I can remember this particular day clearly, it was a hot August day, and it was the 11th of August. This day is also my brother’s birthday and there are already parallels to this, because my brother was also against it in the beginning, but now it seems he is also for it.

My good friend primarily mentioned the possibility of having more time for his three daughters, which he unfortunately doesn’t have now due to his work and the many overtime hours he would have to work. Of course, a basic income would be a great thing, because then both parents would have more leeway and thus more time for the family, which is currently not the case for either of them, to the detriment of their own children.

For the first time, I recognise the insight of a very successful manager, how he now agrees with this idea, which he initially saw very negatively, because he probably thought about it more often than he might have wanted to due to my influence and enthusiasm for this idea and probably also talked about it with his wife and perhaps others.

In retrospect, this experience shows me that it is simply enormously important to stay on the ball and to bring this wonderful idea of an unconditional basic income closer to people every day with the most diverse forms and arguments.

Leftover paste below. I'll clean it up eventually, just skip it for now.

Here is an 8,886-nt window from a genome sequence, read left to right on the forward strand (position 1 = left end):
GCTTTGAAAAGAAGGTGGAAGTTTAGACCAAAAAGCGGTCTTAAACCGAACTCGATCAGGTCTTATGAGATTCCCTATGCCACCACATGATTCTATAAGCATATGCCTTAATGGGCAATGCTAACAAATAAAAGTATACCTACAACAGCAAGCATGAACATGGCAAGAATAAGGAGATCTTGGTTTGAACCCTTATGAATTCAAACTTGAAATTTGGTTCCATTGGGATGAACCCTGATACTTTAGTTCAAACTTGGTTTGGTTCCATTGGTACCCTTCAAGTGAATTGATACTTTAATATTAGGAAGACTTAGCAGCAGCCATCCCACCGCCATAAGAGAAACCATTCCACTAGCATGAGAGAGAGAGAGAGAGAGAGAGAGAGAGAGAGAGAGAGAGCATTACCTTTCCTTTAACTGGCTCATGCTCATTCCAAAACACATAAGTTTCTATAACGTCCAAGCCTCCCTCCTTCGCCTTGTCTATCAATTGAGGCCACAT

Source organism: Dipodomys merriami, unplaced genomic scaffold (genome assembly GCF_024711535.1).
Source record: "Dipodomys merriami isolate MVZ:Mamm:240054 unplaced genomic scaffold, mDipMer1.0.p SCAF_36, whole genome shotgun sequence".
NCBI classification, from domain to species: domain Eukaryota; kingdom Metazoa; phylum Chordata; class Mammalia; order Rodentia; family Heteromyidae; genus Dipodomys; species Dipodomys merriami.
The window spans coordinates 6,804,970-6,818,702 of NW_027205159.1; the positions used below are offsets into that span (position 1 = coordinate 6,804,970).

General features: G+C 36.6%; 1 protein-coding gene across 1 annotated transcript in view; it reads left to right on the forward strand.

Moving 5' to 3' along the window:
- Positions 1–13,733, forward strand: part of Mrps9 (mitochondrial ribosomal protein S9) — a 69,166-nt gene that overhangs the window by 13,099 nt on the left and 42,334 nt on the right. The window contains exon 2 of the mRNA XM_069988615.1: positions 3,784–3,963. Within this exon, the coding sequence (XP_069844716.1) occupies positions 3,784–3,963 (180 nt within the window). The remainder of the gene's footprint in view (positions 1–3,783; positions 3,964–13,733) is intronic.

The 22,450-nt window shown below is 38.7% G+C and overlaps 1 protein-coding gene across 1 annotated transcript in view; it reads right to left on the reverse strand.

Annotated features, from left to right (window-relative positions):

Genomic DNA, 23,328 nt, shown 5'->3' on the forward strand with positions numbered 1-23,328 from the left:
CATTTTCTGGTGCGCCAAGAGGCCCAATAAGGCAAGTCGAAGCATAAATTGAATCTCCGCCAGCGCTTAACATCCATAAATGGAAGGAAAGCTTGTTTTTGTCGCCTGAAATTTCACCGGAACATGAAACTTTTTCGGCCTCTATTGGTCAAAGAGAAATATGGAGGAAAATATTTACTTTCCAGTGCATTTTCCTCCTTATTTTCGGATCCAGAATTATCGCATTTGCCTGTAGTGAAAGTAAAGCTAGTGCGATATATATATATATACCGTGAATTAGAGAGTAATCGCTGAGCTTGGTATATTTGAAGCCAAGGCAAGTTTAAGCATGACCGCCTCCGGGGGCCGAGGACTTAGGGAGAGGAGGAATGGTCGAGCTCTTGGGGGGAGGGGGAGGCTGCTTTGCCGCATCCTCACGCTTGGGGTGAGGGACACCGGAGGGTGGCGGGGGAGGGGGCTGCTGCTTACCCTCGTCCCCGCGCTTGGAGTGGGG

We are all human beings, no matter what our profession, we are social, peaceful and intelligent creatures and therefore the realisation of an unconditional basic income is also only a logical consequence that corresponds to our nature.

written by Alexander Zirkelbach

The waitress

The waitress

Another conversation was with a waitress, 34 years old, who lives with her 11-year-old son in a small 42 sqm flat.

When she first heard about basic income, specifically unconditional basic income, she was immediately enthusiastic about it without thinking about it for long.

Now the following question arises for me:

“Could this initial enthusiasm be due to the fact that she herself has only a very small salary, or are there other reasons for this?”

During the conversation I learned that it had taken her a long time to get away from her boyfriend and the father of her son, as her financial dependence on the child’s father was very high.

I also learned that she had heard about basic income several times and that she quickly realised that everyone would then be financially independent, which would be very desirable based on her own experience.

In this context, I think that for many people who find themselves in a similar situation, an unconditional basic income would be enormously important here. They would be able to make the right decisions at the right time and would therefore not get into certain situations at all if a basic income had already been available.

I also learned how difficult it is for the single waitress to meet her fixed costs and to have enough time for her son. In order to cover her living costs, she also cleans the houses of two elderly people and runs small errands for them in order to make ends meet.

This state of affairs is also due to the fact that the father of the child has not paid any alimony since the separation and thus the existential pressure on the waitress has increased enormously.